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Obesity Genes, Energy Regulation in Response to Weight-Loss Diets


Biography

Overview
Abstract Considerable interpersonal variability in weight loss exists in diet interventions, likely due to individuals' inherent factors such as genomic and epigenomic variations; however our currently knowledge on these factors is extremely poor. The proposed systems study aims to fill this significant research gap. In three independent, comprehensive comparator trials on weight-loss diets ? POUNDS LOST, DIRECT and MACRO, we propose to perform thus far the most comprehensive epigenome-wide association study (EWAS) using state-of-the-art capture-based bisulfite sequencing approach (targeting ~5M dynamic CpGs) to identify DNA methylation (DNAm) associated with long-term (up to 2 years) weight loss in response to diet interventions (Aim 1a and 1b), and assess the dietary effects on dynamic changes in DNAm (Aim 1c). We will develop joint DNAm Scores (MeS) integrating methylation information across CpG sites, and analyze their associations with weight loss (Aim 2). We will also examine the relations between DNAm and markers of energy balance (Aim 3). In addition, we will apply newly-developed multi-omics algorithm to predict weight loss, by integrating DNAm with genomics, metabolomics, biochemical and clinical measures (Aim 4). We believe that our study will provide novel insights into the roles of epigenomics and multi-omics in determining weight loss in response to diet interventions, and contribute significantly to improve efficiency of precision obesity management.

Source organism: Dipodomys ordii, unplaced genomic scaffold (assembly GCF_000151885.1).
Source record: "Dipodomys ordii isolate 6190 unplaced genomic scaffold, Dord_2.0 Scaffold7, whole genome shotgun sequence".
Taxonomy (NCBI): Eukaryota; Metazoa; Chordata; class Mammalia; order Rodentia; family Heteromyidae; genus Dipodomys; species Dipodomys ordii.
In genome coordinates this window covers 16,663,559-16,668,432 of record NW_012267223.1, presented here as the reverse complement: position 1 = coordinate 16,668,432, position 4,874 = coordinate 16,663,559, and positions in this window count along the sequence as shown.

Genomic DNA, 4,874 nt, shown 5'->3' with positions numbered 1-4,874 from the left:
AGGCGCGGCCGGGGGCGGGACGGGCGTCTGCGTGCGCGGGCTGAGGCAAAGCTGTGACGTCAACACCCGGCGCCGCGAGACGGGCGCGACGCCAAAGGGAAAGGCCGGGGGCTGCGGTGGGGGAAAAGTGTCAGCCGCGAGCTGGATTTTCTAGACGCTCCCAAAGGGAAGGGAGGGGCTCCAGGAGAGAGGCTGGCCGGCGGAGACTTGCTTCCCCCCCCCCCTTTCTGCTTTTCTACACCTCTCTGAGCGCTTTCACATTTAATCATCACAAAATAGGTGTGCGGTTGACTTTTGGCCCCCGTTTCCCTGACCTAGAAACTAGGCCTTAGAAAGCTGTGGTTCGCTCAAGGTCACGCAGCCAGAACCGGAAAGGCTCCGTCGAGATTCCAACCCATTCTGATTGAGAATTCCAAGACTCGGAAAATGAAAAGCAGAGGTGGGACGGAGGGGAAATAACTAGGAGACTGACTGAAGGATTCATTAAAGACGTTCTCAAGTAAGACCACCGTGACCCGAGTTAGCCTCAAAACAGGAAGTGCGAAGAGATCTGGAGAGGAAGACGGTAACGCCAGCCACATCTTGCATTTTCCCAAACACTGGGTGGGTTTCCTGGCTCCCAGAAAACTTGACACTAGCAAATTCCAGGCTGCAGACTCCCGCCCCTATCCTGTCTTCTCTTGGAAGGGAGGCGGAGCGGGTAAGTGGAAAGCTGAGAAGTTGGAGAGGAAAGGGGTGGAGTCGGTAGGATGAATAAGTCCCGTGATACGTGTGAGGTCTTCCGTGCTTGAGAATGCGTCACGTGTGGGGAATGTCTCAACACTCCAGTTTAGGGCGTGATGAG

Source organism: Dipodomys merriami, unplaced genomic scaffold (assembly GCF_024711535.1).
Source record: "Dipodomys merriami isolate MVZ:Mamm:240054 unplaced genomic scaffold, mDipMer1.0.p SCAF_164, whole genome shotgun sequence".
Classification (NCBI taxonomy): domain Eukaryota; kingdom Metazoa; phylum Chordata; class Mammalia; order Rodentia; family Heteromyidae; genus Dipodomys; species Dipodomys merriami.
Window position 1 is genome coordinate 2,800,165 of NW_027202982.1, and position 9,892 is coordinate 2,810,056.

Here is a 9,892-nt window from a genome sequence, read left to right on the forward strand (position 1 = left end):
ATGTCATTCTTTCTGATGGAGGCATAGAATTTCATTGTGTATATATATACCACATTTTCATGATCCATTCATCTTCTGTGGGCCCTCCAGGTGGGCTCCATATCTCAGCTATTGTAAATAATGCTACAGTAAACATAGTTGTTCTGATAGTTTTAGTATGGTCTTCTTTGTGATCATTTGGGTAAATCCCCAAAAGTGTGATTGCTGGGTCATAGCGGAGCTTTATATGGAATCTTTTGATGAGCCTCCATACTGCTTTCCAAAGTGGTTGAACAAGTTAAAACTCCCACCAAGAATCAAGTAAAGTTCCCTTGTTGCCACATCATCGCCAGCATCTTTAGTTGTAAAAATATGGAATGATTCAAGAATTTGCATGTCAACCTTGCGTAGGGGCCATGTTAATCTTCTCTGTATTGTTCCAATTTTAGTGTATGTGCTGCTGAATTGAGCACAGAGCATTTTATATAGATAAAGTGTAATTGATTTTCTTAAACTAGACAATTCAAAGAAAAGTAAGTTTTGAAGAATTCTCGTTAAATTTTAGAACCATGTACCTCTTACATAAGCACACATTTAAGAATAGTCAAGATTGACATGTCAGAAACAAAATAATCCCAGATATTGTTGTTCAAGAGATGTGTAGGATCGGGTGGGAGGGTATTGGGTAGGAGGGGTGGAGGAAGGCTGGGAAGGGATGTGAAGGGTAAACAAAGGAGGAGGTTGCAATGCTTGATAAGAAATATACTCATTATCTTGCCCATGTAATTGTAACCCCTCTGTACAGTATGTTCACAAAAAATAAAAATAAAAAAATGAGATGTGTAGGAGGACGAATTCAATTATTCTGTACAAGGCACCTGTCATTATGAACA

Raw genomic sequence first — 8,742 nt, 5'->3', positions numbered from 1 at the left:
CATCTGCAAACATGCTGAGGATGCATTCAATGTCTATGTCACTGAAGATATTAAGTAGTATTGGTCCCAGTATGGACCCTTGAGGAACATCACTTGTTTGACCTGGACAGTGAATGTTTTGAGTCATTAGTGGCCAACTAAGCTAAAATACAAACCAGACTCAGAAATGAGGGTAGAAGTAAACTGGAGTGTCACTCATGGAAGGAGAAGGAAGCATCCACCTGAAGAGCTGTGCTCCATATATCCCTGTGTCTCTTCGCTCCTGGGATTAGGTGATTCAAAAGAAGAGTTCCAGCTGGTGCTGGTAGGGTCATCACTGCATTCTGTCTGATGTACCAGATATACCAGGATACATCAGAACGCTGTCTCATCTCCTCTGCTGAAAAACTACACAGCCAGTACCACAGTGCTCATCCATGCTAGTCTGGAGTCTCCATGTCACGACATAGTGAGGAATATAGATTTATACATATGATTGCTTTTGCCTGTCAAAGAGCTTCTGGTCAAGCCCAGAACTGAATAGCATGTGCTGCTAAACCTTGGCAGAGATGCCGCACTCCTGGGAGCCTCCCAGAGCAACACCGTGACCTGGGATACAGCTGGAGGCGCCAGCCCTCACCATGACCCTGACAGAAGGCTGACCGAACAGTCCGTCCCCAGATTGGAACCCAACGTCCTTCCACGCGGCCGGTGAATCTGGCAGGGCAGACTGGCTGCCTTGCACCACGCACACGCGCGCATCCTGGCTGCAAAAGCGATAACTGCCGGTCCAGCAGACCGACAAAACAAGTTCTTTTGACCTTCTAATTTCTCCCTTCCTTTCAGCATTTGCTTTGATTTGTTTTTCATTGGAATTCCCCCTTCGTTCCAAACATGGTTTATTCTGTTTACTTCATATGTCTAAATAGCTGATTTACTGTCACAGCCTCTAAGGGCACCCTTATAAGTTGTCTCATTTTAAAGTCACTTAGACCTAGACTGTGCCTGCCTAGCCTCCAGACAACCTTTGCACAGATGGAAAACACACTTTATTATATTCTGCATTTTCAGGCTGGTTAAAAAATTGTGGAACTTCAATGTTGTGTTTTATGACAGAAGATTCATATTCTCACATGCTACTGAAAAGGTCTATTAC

R01DK091718
QI, LU

Time
2012-05-01
2022-04-30
Funded by the NIH National Center for Advancing Translational Sciences through its Clinical and Translational Science Awards Program, grant number UL1TR002541.